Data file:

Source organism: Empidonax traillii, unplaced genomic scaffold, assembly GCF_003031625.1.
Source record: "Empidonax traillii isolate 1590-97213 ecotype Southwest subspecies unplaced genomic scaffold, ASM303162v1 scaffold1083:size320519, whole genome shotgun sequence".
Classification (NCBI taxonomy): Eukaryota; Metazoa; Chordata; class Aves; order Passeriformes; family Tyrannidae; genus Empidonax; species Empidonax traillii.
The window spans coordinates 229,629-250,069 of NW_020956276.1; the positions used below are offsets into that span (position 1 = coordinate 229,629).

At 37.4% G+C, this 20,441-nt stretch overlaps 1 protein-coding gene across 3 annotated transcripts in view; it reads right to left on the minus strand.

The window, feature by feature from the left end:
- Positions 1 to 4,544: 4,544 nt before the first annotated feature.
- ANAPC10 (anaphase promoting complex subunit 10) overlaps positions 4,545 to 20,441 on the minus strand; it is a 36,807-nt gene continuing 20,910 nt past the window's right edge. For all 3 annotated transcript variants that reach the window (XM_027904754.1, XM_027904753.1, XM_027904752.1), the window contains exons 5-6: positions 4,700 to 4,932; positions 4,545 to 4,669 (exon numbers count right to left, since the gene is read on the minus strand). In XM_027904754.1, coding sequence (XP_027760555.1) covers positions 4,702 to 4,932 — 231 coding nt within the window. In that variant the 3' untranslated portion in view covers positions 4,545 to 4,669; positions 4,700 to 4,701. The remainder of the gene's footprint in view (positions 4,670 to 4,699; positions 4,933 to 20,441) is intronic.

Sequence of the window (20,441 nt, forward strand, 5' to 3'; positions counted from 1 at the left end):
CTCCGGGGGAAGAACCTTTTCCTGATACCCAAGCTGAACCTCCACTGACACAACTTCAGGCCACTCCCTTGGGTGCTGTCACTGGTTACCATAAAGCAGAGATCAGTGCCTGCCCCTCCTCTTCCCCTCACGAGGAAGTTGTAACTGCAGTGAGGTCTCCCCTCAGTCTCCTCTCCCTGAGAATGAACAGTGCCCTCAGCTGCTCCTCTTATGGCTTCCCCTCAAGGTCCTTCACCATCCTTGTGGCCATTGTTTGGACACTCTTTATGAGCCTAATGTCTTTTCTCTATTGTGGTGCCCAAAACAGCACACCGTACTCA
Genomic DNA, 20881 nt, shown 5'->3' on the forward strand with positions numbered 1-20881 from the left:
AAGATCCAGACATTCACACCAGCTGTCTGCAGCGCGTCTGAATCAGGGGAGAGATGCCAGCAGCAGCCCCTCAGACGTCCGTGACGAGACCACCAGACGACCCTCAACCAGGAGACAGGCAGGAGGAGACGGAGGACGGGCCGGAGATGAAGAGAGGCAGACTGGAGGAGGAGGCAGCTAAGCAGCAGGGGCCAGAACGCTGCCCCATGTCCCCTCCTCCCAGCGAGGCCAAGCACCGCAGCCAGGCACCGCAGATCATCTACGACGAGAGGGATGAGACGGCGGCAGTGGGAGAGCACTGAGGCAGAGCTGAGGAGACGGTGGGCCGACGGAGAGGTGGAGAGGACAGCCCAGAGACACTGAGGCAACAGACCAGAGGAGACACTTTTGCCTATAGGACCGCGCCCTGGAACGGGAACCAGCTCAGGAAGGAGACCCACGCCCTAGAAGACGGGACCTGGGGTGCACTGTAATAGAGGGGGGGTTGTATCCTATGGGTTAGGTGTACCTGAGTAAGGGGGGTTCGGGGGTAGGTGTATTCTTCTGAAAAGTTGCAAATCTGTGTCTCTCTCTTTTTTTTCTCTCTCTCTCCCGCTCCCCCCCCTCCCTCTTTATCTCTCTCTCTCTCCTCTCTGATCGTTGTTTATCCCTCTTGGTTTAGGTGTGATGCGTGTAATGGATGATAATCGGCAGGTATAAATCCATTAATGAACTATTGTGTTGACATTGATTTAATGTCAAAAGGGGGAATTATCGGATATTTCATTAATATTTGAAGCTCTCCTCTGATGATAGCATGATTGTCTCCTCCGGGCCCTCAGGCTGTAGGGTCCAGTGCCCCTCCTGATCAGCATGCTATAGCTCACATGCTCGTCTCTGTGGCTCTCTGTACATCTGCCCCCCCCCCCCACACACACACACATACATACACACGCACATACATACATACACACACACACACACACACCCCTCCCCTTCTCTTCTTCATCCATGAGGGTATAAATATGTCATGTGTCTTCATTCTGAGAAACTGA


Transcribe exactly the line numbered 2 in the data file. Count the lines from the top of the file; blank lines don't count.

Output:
Source record: "Empidonax traillii isolate 1590-97213 ecotype Southwest subspecies unplaced genomic scaffold, ASM303162v1 scaffold1083:size320519, whole genome shotgun sequence".